The Bookshelf is NHPR's series on authors and books with ties to the Granite State. All Things Considered features authors, covers literary events and publishing trends, and gets recommendations from each guest on what books listeners might want to add to their own bookshelves.
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This week, The Bookshelf features Erin Bowman. In Bowman's new young adult novel, Vengeance Road, Kate Thompson is 18 years old. She lives with her father on the western frontier. And one day her father is murdered by a band of outlaws. As Kate sets out to seek revenge on her father’s killers, she learns surprising things about her father’s past. Take a listen to Bowman's conversation with All Things Considered host Peter Biello, or scroll down to read the Q&A below her book picks.
Erin's Top 5 Book Recommendations:
1. The Book of Lost Things by John Connolly. "This is a dark fairytale, featuring twisted, fractured versions of the ones you read as a kid. But it's also a story about grief and guilt and growing up. In many ways, it's timeless, and it's utterly enchanting. One of the few books I've reread multiple times. (A note for parents: TBOLT was originally marketed as adult fiction and now has a middle-grade friendly cover. However, the content is on the dark side, so I advise reading before your children!)"
2. Holes by Louis Sachar. "My favorite middle-grade novel. Fun, smart, magical, epic. This is an unforgettable tale about friendship and underdogs and triumphing against the odds. If you haven't read it (yes, even you, adults), you're missing out."
3. Tiger Lily by Jodi Lynn Anderson. "A reimagining of Peter Pan told from Tiger Lily's perspective, this young adult novel features a more brutal and savage Neverland, without magic or flying. But Barrie's original themes can be found too (first love, loss of innocence, time and the uncertain future), along with some complex commentary on colonization and identity. This is a beautifully tragic, bittersweet book."
4. Through the Woods by Emily Carroll. "This collection of graphic stories by writer/illustrator Emily Carroll is haunting and eerie, with evocative artwork throughout. If you like dark tales and endings that are as ambiguous as they are spine-tingling, you need to pick this up."
5. The Girl With All the Gifts by M. R. Carey. "One of my favorite recent reads, The Girl With All the Gifts is an incredibly compelling zombie story with heart—and the science to back up those undead beings! (Zombie stories have always been a hard sell for me, but this one clicked). Add a sympathetic zombie protagonist and a nuanced supporting cast, and this action-packed thriller is a winner."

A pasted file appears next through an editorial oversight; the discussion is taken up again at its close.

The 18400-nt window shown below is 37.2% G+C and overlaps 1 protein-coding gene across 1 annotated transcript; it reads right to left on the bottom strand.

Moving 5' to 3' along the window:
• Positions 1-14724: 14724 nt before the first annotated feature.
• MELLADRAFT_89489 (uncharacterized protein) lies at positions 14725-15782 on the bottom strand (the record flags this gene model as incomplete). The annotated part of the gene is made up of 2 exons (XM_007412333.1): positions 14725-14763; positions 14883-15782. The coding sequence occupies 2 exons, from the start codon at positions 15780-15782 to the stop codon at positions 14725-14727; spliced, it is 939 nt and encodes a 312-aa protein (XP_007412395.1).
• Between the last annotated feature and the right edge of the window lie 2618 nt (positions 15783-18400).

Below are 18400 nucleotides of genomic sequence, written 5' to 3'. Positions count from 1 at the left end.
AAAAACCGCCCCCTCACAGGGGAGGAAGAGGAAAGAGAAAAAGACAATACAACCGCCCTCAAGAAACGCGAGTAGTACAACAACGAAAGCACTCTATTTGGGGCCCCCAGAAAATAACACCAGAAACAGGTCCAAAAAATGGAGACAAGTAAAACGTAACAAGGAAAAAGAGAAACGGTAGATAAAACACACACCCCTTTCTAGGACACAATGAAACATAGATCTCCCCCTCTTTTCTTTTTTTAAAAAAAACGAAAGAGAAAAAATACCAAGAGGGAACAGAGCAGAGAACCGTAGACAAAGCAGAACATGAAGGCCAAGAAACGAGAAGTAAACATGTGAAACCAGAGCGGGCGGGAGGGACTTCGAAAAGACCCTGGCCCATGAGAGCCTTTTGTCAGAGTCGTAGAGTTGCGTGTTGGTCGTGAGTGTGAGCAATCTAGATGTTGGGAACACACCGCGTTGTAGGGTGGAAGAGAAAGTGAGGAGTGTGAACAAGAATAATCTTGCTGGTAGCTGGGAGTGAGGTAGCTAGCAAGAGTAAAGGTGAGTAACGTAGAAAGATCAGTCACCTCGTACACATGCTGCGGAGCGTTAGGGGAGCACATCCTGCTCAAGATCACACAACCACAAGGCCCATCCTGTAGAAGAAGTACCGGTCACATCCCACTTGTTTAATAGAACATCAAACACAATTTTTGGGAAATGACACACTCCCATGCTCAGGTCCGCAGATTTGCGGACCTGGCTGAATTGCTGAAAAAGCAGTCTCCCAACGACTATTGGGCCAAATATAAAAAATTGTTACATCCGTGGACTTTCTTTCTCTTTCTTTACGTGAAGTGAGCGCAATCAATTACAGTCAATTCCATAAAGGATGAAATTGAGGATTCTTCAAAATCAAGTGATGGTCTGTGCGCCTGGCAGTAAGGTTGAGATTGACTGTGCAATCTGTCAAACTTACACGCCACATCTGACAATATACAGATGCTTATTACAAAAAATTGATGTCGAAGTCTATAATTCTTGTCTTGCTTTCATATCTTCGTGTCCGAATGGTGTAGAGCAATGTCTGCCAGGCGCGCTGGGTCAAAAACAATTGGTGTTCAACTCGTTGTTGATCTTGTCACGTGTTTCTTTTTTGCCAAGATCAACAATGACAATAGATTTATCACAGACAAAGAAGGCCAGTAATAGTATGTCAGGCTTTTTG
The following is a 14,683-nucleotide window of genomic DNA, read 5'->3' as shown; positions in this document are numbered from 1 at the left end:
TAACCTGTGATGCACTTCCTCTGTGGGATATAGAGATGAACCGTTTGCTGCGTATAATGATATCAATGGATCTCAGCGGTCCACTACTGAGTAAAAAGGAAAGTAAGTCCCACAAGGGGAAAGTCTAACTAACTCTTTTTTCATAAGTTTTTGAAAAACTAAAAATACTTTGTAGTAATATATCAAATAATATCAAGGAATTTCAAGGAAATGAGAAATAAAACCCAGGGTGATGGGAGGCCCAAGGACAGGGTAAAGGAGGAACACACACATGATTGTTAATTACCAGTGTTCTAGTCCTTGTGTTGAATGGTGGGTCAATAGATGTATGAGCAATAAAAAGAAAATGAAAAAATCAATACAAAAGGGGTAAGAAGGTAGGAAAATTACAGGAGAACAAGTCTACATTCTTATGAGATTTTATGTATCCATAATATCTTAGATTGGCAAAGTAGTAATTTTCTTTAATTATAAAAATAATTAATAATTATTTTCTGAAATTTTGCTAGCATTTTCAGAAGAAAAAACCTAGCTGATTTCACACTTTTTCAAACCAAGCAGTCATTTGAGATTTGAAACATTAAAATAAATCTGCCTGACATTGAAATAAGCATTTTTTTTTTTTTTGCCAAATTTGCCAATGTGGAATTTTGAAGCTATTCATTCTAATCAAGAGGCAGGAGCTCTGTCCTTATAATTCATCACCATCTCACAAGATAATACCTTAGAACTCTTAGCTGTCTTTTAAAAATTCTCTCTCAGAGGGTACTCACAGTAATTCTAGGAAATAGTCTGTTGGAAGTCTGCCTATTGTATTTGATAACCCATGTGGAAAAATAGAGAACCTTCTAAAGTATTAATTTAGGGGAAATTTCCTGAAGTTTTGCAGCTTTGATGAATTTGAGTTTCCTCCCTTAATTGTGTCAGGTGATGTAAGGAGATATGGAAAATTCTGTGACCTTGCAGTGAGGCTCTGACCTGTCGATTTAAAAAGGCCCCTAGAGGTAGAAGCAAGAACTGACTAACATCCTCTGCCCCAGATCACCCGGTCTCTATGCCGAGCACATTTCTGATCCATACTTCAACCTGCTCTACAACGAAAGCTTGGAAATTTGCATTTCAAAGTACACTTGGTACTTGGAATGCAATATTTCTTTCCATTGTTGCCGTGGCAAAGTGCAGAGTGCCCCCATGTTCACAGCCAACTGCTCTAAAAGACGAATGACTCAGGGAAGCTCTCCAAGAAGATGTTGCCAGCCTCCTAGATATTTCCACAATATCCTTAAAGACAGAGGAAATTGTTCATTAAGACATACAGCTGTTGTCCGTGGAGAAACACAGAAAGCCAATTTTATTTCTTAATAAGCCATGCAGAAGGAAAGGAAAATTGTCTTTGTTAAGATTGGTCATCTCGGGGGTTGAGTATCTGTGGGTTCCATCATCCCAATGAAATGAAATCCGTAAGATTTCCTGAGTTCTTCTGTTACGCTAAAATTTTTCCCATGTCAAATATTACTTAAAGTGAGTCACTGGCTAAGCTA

This novel is written from Kate's perspective. How did you find Kate's voice?
This voice actually came to me in the shower as all good decisions and ideas as a writer, right? Well, I had wanted to write a western novel for a very long time and I just didn’t have the right story idea, and I did stumble upon a rough plot for this. I didn’t get started on it until I heard Kate’s voice and she came to me. I was just showering, I don’t know why she popped into my head, but I heard the opening line of the book. It didn’t change from first draft all the way to publication. That was the first line I heard, and I was leaning out of the shower while wet, trying to type it into my phone, you know, because it was so stark and clear. And then it was just a matter that she was in my head, and she kind of just poured out like that, which is really nice because it’s a very distinct voice and not how I typically write.
Now I'm curious about the plot. Tell me about that.
I grew up watching westerns with my dad and reading like some of my favorite books as a kid were Little House on the Prairie, and Sarah Plain and Tall, and books on the frontier. And that’s what I wrote a lot when I was little, too, so I had always wanted to write a story set in this time period, but I didn’t have anything substantial enough. So, one night my husband—he has family out in Arizona, so he grew up visiting there and hearing tales about the Lost Dutchman Gold Mine, which is supposedly a mine set in the Superstition Mountains that houses a ton of gold and has never been found, people still search for it to this day.